Part of the problem with being a Royals fan the last 20 years is you begin to lose touch with reality.
Technically, your team is part of Major League Baseball. But in reality, your team sometimes bats Abraham Nunez cleanup and sends Mark Redman to the All-Star Game and has managers that say things like, “never say it can’t get worse.” You start to dream up ways for your team to win the division that include impossibilities like Scott Elarton winning 15 games.
Two decades of nonsense makes it hard to keep your wits. Emil Brown once led the team with 63 RBIs. Runelvys Hernandez once won the opening day start over Jimmy Gobble through a coin flip.
How are you supposed to remember what a good baseball team looks like when shortstops lose pop-ups in the sky because their sunglasses haven’t come in yet?
The standards have been so low that during the last seven years we’ve marked progress by an actual Scott Boras client signing (2006), not finishing in last place (2008) and, most notably, Baseball America saying nice things about the farm system (2010).
So, well, yeah. Standards have been low around the Royals. But, hey, thisis
something. They’re on pace for their best record in a decade, with a lineup made up almost entirely of homegrown players and here’s an honest-to-goodness sign of big-league competency on the national baseball stage:
The Royals will have two All-Stars here. Alex Gordon and Sal Perez. Both legitimate. And it could’ve been more.
Ken Harvey no longer works here.
If the Royals are someday good — legitimately good, not just good for them — progress will be marked by this weekend. A franchise that most years had an All-Star only because the rules said they had to now has two players in the game for the first time in a decade.
This is worth remembering. This is a status symbol. A minor one, like upgrading from a Honda Civic to an Accord, but still, a status symbol. For the most part, dogs like the Astros have one All-Star. For the most part, competent teams have more.
Competency is coming slower than anyone would like, but it is happening. The details are (mostly) encouraging. Gordon and Perez are the faces of a strong nucleus of young players under long-term control with club-friendly salaries. Gordon is the Royals’ property through 2015. Perez signed perhaps the most club-friendly contract in baseball and is under control through 2019.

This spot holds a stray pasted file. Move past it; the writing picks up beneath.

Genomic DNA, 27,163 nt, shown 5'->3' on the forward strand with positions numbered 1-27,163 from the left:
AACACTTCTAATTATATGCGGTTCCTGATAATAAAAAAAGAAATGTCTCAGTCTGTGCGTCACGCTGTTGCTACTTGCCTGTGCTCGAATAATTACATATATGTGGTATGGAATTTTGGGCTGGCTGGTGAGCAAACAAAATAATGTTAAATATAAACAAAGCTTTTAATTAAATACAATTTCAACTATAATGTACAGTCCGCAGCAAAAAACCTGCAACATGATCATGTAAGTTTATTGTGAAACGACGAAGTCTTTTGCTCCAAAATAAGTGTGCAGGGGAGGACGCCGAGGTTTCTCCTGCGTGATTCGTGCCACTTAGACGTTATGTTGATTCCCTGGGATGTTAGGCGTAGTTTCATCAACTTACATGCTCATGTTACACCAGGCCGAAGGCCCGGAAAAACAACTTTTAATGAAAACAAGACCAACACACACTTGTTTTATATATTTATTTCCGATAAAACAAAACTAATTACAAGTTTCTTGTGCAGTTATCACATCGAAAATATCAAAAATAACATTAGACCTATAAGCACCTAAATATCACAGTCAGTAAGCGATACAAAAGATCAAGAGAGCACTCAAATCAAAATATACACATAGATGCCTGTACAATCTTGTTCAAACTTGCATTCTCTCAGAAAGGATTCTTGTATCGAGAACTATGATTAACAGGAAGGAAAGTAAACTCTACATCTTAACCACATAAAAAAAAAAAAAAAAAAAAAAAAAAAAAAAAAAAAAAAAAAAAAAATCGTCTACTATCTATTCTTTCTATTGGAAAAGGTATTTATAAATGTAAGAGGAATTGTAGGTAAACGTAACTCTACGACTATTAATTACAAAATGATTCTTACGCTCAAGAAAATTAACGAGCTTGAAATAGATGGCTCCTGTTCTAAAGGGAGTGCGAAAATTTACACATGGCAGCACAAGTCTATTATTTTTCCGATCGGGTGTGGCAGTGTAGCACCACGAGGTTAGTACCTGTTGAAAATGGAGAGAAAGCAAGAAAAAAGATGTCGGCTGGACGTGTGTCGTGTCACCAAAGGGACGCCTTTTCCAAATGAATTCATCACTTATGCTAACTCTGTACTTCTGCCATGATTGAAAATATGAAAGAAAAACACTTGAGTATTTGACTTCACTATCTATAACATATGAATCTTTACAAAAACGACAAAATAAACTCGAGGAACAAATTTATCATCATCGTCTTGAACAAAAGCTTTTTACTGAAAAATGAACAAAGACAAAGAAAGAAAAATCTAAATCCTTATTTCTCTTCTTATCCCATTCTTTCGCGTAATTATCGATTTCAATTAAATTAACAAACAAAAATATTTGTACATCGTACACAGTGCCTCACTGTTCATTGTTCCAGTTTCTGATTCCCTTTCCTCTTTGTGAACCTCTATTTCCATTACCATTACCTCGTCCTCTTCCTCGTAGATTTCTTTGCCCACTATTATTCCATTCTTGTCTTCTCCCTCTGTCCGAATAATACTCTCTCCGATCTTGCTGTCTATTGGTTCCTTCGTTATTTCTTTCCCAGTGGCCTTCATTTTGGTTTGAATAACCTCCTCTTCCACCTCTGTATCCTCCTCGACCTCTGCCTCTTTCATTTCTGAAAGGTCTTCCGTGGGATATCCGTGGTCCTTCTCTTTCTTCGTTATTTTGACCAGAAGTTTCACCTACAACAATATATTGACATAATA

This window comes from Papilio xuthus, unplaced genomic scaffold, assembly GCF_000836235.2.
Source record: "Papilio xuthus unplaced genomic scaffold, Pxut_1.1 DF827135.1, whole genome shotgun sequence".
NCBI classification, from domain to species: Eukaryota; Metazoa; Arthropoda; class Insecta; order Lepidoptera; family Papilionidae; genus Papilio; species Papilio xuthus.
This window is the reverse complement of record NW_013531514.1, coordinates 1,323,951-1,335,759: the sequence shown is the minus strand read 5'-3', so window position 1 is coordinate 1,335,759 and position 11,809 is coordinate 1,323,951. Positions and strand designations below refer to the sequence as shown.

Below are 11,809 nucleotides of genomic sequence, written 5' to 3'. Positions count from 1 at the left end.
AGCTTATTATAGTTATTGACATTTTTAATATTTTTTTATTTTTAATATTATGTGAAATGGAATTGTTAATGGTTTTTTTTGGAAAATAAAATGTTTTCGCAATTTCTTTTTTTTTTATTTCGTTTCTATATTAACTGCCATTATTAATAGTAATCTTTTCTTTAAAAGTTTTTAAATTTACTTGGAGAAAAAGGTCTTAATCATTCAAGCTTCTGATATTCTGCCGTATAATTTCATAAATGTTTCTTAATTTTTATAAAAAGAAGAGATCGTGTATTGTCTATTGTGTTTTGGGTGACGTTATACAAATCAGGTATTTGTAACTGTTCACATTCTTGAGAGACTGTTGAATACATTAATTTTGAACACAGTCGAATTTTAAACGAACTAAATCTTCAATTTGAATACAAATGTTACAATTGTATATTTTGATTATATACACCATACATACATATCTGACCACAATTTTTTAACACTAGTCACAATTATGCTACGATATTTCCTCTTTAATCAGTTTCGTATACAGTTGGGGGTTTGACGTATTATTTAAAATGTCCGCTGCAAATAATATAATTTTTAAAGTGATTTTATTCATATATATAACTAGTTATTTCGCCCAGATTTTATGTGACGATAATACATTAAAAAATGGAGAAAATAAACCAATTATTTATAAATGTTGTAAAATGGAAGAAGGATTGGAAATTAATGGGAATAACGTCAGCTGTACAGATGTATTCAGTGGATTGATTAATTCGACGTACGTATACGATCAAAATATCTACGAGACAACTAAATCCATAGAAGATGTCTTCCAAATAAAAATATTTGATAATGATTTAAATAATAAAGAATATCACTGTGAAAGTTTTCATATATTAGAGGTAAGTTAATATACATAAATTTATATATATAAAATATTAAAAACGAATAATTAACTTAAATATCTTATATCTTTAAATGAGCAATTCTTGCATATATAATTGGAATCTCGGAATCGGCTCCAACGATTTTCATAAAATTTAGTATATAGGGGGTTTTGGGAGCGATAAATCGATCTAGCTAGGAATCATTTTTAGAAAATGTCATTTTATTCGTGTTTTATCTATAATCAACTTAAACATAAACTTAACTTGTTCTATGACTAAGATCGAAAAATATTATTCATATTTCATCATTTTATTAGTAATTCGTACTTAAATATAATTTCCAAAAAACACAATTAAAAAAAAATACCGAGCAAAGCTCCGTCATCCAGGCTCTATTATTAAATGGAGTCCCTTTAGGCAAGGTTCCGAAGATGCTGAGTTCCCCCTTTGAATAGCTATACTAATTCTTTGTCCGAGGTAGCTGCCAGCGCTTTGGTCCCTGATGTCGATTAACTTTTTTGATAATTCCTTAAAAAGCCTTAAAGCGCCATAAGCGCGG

They’re joined by Billy Butler, Eric Hosmer, Alcides Escobar and Greg Holland as valuable pieces under long-term club control. If the Royals are going to win, most of the faces are already here and under contract.
Every situation is different, but the Twins’ rise from irrelevance in the early 2000s is often held up by Royals officials as a model for what they’re trying to accomplish. That rise is marked, at least in part, from having the undeserving and required All-Star (Ron Coomer in 1999) to having multiple All-Stars seven times in a nine-season stretch beginning in 2001. That’s the same time they went from eight straight losing years to six straight winning seasons.
So this is the nearest rendition of a contender the Royals have managed in years. The future is under contract in Kansas City. The roster has flaws, of course, but the Royals have put together what is so far the American League’s second-best pitching staff with projected long-term production at catcher, first base, shortstop (defensively, at least), left field and designated hitter.
The bigger baseball world will see the progress up close this week. Perez and Gordon have been something like well-kept secrets, known as among the best at their positions by baseball lifers but mostly overlooked by more casual fans.
These things take time. According to the advanced metric Wins Above Replacement, Ryan Braun is the only corner outfielder more valuable than Gordon over the last three seasons. Only nine players at any position have more extra-base hits. Put another way, he’s slumping and still a worthy All-Star.
There is an old line in baseball that players who do one thing extremely well tend to get overrated, and players who do a lot of things very well tend to get underrated. Outside those who watch the Royals every day, appreciation for Gordon will probably always lag behind his production.
Perez’s rise has been much faster. Even in a loaded farm system, Perez was always the one scouts in and outside of the Royals felt most confident would become a good player. He is the rare prospect — especially in this organization — to be better than advertised.
When the Royals play the Rays, it’s funny to watch their runners cling to bases as if there’s a magnetic pull, the memory of Perez picking off two of them in his big-league debut still strong. This is his first (let’s hope) full season, and Perez is already recognized as one of the game’s best defensive catchers and is a career .303 hitter. Those comparisons to a young Yadier Molina look smart.
Gordon is 29, and signed for two more seasons. Perez is 23, and signed for six.
The best part isn’t that they’re coming here. It’s that you’d bet on them doing it again.
This is all nice, but the rotten history of this team means they are tracking their best record in 10 years but are still five games under .500 and seven behind the Tigers.
The Royals are raising their standards, but there’s still a long way to go.
Part of the James Shields trade is an acknowledgement that signs of success like this are fine and all, but the only signs that matter now are in the standings. In that context, these smaller indicators of progress had a lot more legitimacy a few years ago.
Gordon and Perez each making it here to the All-Star Game is great, but only as much as it helps the Royals win enough games that the last six years of hearing about patience don’t turn out to be a bad joke. They need help. The Royals need more like them.